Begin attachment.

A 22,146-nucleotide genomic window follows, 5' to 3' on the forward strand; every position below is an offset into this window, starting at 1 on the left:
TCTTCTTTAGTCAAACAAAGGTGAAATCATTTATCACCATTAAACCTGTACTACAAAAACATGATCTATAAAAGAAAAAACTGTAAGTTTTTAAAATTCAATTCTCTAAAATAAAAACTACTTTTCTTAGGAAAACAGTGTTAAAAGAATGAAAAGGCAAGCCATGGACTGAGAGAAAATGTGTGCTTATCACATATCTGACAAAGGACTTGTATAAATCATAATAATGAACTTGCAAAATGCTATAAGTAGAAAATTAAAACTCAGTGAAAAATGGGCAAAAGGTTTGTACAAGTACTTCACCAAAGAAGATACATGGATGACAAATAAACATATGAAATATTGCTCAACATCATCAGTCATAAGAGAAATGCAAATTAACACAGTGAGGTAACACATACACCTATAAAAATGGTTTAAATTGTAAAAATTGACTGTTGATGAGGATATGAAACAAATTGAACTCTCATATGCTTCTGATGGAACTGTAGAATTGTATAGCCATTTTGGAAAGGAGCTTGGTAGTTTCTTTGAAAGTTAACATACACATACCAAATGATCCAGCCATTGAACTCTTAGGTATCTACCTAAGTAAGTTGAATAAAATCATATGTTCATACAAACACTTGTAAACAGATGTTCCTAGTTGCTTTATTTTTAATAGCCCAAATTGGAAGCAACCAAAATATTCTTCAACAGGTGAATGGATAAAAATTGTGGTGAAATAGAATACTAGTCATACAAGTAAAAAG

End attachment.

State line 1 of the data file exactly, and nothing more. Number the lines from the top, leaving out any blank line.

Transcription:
A 22,146-nucleotide genomic window follows, 5' to 3' on the forward strand; every position below is an offset into this window, starting at 1 on the left: